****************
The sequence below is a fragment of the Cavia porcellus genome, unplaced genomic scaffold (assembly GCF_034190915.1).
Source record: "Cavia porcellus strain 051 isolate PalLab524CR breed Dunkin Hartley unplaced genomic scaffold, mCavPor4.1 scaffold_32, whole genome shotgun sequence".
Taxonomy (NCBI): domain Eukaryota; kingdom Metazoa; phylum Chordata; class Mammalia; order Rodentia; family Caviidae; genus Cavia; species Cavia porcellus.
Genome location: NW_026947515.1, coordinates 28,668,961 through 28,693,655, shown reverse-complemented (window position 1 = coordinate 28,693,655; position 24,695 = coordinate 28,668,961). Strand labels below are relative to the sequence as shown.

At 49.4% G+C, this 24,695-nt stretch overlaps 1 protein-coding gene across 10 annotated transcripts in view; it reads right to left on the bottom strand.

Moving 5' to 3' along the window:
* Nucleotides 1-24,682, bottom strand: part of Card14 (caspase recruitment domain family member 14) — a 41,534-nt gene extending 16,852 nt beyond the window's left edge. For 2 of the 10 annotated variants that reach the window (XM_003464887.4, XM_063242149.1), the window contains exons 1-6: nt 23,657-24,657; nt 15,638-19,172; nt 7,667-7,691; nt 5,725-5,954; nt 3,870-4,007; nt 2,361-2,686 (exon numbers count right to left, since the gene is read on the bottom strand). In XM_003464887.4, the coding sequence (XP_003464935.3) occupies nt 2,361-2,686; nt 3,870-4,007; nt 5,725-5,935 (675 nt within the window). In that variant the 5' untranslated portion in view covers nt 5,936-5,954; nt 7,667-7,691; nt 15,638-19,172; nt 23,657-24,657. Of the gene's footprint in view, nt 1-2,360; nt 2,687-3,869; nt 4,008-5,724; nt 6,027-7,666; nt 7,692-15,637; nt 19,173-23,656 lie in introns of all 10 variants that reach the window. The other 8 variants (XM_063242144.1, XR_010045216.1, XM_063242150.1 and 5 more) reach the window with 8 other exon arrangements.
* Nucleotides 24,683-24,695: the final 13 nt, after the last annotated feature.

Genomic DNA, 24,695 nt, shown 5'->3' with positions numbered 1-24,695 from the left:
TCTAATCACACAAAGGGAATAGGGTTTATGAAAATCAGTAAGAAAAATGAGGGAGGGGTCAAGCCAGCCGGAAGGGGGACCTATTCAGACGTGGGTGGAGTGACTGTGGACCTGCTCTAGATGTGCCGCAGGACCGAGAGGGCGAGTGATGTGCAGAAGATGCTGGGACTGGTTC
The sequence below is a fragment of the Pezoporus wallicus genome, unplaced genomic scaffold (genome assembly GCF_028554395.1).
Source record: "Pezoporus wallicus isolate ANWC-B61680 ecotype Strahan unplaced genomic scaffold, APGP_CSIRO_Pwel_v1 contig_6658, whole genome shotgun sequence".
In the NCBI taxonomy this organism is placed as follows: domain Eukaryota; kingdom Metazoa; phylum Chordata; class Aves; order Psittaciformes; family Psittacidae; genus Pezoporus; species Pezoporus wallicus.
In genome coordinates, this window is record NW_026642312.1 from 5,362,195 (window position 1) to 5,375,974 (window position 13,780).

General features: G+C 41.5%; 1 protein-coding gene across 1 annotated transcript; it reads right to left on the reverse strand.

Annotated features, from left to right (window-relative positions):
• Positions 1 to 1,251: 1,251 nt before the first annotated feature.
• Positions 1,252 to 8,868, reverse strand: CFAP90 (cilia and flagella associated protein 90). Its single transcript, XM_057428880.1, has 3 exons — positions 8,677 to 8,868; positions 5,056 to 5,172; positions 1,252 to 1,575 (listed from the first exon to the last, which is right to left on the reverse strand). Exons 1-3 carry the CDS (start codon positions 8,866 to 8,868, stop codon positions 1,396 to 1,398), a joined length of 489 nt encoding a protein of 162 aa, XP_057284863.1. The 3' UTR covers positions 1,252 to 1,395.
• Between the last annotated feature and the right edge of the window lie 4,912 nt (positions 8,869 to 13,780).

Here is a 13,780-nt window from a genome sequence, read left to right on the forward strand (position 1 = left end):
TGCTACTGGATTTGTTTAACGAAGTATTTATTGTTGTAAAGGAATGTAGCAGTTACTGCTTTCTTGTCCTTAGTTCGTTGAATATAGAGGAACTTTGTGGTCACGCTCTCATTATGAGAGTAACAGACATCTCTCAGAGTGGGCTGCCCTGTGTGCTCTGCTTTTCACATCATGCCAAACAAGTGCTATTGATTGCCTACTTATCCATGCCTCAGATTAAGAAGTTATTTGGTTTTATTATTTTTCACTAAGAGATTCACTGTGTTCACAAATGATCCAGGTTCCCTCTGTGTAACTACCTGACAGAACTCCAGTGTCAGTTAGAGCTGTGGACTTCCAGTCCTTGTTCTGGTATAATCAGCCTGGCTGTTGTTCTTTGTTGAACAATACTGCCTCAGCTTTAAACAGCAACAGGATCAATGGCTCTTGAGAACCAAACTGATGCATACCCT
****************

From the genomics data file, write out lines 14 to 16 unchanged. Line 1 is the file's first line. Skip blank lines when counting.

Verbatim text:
In genome coordinates, this window is record NW_026642312.1 from 5,362,195 (window position 1) to 5,375,974 (window position 13,780).

General features: G+C 41.5%; 1 protein-coding gene across 1 annotated transcript; it reads right to left on the reverse strand.

Annotated features, from left to right (window-relative positions):